In that week, ETCS operating problems arose on just four occasions. Two of the errors were caused by incorrect handling of the system by the train driver, and on only two occasions (12.5% of the services run) the train was automatically stopped by a signalling-communications problem, which was then described as "Issue-59". By comparison, class 121 trains registered no less than 13 ETCS-related issues during the first weeks of their operation on the same line in January 2012 but the onboard system was not switched off.
It has now been revealed that Issue-59 occurred only in the L0 to L1 transition at Km 1.9, and only on a few occasions, which made it difficult to identify at first. The cause was a processing delay in the onboard computer which left insufficient time to reconfigure the antennae after reading the transition announcement, and before reaching the following balise group where the transition is executed. This delay sometimes caused the class 730 trains to misread one of the transition execution balises, triggering an application of the train's service brakes until they brought the train to a halt. Subsequently, and due to the lack of a valid Movement Authority, the ETCS driving mode was set to Staff Responsible, which according to Spanish rules limits the maximum speed to 100km/h until the train can correctly read the next balise group, which is located at Km 15 on the Santiago - Ourense line.
To mitigate Issue-59, the train manufacturer made two proposals to Adif on July 25 2012 in a bid to overcome these problems while finding a permanent solution, although none of them were implemented. The proposals suggested moving the balises involved or reducing the maximum train speed to 75km/h, in order to increase the time available between the transition announcement and its execution. On August 3 2013 it was finally proposed to cut the processing time on the onboard system to allow trains to make the transition at 125km/h.
The Mariñas report also includes for the first time evidence of a still obscure situation: between October 10 and November 19 2012 no less than 24 services were operated on the line with the onboard ETCS switched on, in an apparent contravention of Adif's orders issued on June 23 to only use Asfa. Finally, on November 20 2012, Renfe issued a circular ordering all trains on the line to use Asfa instead of ETCS "between A Coruña and Ourense to avoid delays" and to inform the CTC centre located in Madrid, as an independent filmmaker Aitor Rei recently discovered when investigating the case for a documentary. The reasons for this atypical and contradictory situation, in which ETCS was used for commercial operation in spite of it being forbidden, nonetheless remain unclear.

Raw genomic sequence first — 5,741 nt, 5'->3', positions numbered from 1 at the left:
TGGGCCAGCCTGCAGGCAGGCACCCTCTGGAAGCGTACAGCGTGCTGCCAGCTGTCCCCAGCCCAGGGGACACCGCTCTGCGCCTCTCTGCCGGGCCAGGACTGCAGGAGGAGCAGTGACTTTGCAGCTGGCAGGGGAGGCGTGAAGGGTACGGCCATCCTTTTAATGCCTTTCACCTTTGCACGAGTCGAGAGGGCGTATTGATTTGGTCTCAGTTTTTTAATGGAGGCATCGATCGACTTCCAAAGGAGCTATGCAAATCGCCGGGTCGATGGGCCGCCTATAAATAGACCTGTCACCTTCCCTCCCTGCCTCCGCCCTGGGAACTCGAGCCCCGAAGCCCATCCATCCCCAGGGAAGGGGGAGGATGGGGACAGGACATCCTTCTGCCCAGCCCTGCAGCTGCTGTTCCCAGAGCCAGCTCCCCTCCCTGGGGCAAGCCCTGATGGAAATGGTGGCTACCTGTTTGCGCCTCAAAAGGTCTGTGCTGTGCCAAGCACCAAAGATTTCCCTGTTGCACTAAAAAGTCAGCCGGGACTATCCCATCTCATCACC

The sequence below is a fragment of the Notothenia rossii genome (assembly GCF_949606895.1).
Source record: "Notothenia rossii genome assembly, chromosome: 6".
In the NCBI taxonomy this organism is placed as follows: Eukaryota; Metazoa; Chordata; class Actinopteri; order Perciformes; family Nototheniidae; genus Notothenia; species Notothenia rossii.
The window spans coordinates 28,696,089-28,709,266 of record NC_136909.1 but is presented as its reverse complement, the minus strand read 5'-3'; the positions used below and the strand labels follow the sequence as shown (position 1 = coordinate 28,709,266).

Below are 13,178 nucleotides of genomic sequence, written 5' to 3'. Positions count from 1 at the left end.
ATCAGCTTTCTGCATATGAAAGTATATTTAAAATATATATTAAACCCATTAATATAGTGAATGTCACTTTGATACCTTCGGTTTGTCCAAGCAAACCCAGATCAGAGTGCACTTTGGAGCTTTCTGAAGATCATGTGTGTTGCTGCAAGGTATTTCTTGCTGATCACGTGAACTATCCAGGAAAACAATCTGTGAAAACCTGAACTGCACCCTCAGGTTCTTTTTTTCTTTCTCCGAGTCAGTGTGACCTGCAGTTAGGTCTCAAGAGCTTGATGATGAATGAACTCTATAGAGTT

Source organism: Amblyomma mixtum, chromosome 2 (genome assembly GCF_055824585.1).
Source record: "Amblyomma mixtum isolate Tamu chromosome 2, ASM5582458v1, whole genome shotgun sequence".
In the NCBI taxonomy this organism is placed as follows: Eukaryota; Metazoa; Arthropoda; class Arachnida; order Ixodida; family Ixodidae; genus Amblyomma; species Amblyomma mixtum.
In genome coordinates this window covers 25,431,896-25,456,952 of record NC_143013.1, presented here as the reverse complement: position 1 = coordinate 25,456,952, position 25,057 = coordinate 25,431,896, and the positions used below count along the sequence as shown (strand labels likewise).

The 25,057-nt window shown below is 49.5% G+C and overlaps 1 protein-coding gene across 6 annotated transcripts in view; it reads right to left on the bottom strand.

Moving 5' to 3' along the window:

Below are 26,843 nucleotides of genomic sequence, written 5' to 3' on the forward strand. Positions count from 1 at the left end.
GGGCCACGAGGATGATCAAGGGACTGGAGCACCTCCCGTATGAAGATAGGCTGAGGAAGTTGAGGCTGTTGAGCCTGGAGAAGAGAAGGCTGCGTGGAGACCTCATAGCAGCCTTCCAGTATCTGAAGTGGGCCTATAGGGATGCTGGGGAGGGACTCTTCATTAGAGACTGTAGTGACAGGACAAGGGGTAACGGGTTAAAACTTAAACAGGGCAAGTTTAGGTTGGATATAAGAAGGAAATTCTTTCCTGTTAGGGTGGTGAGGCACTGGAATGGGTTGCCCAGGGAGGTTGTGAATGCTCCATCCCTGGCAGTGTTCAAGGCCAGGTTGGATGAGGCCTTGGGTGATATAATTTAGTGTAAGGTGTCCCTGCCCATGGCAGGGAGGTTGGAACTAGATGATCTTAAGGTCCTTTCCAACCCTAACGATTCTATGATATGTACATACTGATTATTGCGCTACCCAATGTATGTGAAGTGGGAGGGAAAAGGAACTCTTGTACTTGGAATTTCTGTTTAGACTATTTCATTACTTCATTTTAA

Issue-59 appears to have been finally resolved three months before the accident, in March 2013, when tests with the latest onboard software version (18.104.22.168) succeeded. Despite this, trains continued to operate with ETCS deactivated until August 2014.
The lack of working onboard ETCS equipment is also mentioned in a thorough risk analysis carried out by QBE, the insurance company covering risks for Renfe. The judicial investigation report cites different scenarios depending on the train protection and/or control systems available, and assigns each a probability for an identical accident occurring.
According to the report, the probability of an accident based on the actual track and rolling stock configuration which led to the disaster is 1.4 x 10-3, that is: "a derailment around every six months." With functioning onboard ECTS, the probability is reduced to 9.4 x 10-5. The best probability rate is considered to be that of a third but hypothetical scenario: should ERTMS have been installed along the entire line, thus covering the curve (and with ETCS working onboard), the probability of such an accident would have dropped to 8.6 x 10-10.
The judicial process is expected to last several more months but no more reports are expected, so it is now up to the judge to bring the investigation process to a conclusion before the trial phase can begin.